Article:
Old Territories, New Societies

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  • Title: Old Territories, New Societies: An Exploration on Inclusiveness within Dutch National Museum Representation
  • Author(s): Sarike van Slooten
  • Publisher: Common Ground Research Networks
  • Collection: Common Ground Research Networks
  • Series: The Inclusive Museum
  • Journal Title: The International Journal of the Inclusive Museum
  • Keywords: Postcolonial Museum, Inclusiveness, Identity, Rijksmuseum, Tropenmuseum
  • Volume: 11
  • Issue: 4
  • Year: 2018
  • ISSN: 1835-2014 (Print)
  • ISSN: 1835-2022 (Online)
  • DOI: https://doi.org/10.18848/1835-2014/CGP/v11i04/37-51
  • Citation: van Slooten, Sarike. 2018. "Old Territories, New Societies: An Exploration on Inclusiveness within Dutch National Museum Representation." The International Journal of the Inclusive Museum 11 (4): 37-51. doi:10.18848/1835-2014/CGP/v11i04/37-51.
  • Extent: 15 pages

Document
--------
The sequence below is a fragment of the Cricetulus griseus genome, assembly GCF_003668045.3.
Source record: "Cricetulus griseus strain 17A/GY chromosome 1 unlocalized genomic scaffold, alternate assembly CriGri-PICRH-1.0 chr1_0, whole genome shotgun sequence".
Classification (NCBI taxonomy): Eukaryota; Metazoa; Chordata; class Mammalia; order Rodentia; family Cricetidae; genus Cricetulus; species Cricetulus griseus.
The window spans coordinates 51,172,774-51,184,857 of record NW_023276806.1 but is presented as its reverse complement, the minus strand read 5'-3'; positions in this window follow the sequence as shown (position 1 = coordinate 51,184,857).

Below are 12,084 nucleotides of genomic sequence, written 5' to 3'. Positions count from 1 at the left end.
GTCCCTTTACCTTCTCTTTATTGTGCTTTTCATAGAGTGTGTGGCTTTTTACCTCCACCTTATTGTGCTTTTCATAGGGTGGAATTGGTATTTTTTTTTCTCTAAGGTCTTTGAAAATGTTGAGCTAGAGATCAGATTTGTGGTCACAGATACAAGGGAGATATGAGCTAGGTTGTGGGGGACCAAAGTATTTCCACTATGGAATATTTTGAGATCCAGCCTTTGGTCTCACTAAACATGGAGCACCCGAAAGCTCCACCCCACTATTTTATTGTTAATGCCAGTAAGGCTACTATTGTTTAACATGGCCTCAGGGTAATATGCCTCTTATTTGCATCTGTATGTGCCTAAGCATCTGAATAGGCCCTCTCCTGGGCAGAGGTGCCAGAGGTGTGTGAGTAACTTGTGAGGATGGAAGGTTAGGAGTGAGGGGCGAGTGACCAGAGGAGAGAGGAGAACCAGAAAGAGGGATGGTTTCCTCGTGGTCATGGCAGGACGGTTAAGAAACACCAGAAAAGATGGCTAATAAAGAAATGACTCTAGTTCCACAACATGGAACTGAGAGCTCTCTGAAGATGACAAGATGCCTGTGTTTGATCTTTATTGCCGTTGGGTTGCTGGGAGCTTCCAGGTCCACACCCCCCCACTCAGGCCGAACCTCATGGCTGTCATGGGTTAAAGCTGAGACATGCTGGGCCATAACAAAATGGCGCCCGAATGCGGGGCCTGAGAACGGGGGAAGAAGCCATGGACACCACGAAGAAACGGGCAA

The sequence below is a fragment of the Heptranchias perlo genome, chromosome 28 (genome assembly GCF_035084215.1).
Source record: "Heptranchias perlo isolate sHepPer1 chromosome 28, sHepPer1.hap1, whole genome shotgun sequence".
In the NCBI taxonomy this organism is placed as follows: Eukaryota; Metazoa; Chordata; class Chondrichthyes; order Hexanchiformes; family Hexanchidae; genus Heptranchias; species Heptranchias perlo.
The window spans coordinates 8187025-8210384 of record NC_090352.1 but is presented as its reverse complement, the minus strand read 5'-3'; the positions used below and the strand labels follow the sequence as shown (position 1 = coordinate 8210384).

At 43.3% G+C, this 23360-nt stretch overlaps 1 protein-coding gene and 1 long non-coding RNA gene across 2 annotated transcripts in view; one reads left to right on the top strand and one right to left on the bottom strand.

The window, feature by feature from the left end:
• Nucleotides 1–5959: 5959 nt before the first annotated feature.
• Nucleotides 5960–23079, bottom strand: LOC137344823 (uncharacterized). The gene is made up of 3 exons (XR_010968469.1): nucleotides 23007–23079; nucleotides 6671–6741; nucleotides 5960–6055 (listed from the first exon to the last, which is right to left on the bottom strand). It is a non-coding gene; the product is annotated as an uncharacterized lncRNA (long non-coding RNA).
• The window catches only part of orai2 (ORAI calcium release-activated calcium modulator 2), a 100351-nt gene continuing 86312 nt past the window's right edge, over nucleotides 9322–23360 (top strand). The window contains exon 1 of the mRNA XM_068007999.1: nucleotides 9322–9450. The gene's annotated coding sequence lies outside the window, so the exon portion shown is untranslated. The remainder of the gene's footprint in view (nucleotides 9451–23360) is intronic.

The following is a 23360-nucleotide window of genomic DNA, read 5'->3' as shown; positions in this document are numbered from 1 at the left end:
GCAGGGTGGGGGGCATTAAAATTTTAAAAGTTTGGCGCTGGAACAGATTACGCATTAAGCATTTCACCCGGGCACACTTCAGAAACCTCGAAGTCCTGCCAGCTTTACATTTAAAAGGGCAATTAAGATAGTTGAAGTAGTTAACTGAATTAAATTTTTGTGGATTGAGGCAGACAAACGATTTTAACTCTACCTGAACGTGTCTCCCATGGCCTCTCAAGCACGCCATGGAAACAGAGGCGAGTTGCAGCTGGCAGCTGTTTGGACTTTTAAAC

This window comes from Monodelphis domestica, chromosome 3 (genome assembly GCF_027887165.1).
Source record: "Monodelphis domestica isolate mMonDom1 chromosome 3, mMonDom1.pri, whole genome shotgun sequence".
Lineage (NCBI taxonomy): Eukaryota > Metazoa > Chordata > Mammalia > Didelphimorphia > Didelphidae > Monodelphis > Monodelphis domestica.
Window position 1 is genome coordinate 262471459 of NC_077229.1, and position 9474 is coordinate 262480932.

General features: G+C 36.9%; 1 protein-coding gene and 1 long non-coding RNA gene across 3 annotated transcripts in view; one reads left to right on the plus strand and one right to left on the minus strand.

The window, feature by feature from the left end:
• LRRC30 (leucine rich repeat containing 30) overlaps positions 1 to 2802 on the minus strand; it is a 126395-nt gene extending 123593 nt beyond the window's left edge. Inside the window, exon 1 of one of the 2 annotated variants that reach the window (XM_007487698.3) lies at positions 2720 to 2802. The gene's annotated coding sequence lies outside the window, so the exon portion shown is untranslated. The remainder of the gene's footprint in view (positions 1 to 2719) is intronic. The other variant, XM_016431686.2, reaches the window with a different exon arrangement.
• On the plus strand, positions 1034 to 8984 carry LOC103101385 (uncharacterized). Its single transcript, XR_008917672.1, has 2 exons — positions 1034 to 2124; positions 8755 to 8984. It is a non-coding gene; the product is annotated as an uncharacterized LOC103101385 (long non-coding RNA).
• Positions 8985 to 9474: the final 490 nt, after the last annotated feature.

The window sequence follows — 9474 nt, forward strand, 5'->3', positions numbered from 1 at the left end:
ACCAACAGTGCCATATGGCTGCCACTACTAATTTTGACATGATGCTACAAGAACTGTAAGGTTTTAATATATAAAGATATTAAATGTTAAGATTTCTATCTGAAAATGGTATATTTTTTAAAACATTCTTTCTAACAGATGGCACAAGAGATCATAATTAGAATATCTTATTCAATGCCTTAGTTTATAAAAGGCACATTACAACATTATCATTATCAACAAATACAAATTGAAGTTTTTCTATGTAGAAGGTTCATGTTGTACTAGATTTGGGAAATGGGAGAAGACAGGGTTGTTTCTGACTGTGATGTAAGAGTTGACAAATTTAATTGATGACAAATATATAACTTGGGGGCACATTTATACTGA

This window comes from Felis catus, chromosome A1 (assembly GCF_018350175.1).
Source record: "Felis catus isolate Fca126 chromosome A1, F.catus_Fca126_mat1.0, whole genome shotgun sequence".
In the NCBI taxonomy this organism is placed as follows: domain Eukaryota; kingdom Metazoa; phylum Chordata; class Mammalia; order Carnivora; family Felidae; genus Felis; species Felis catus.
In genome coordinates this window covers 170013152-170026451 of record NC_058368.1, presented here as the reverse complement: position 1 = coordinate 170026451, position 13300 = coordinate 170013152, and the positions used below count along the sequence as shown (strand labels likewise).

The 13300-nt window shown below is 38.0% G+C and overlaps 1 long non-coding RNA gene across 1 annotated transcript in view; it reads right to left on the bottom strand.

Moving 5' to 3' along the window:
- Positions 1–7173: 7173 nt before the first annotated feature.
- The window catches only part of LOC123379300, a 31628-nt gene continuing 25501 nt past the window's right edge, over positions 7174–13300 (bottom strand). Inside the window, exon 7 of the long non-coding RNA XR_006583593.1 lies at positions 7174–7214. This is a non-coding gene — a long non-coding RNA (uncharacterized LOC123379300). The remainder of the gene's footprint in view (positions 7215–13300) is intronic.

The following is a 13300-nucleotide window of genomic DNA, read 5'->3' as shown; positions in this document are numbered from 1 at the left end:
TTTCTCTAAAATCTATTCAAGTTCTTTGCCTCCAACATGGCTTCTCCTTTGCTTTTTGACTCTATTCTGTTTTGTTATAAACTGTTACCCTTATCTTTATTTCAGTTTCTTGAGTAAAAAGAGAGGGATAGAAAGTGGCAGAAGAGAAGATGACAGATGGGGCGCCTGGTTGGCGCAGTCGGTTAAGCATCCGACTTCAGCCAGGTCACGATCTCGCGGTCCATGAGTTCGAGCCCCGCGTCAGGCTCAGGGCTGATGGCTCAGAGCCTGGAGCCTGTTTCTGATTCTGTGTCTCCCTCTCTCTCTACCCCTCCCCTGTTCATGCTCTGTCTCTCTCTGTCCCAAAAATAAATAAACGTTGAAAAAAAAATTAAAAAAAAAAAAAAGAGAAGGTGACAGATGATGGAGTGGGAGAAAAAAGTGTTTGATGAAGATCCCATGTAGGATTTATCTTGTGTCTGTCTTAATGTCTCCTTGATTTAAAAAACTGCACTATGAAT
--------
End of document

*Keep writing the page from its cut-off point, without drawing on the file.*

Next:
Much museum and postcolonial literature is dedicated to unravelling the complexities that cultural institutions are faced with when representing double-edged histories such as colonialism and imperialism. Western societies are increasingly challenged to cope with issues such as polarisation, equal rights, and social inclusion. Therefore, museums as cultural and educational institutions are required to move toward the “postcolonial” museum that represents a multifaceted identity and narrates colonial and imperial stories that are reluctant to being compressed into a sole meaning-making and understanding. Though the need to move toward this postcolonial museum is pushed by society and government, museum exhibitions frequently remain depicting a unilateral and dominant perspective; hence they need to focus on creating a stronger inclusive exhibition. This article explores the inclusive nature of the permanent Dutch collection in the Rijksmuseum and the permanent exhibition “Netherlands East Indies” in the Tropenmuseum. Based on in-depth interviews with museum curators and/or exhibition makers, a qualitative survey with visitors, and a personal observation of the material display, it became evident that there is room for improvement toward stronger inclusiveness for both museums at various fronts. As both museums are in the process of (re)designing an exhibition around Dutch colonialism and slavery, this article seeks to advise on how to incorporate a stronger inclusive approach in the development of these exhibitions, as one of the fundaments on which the postcolonial museum is built.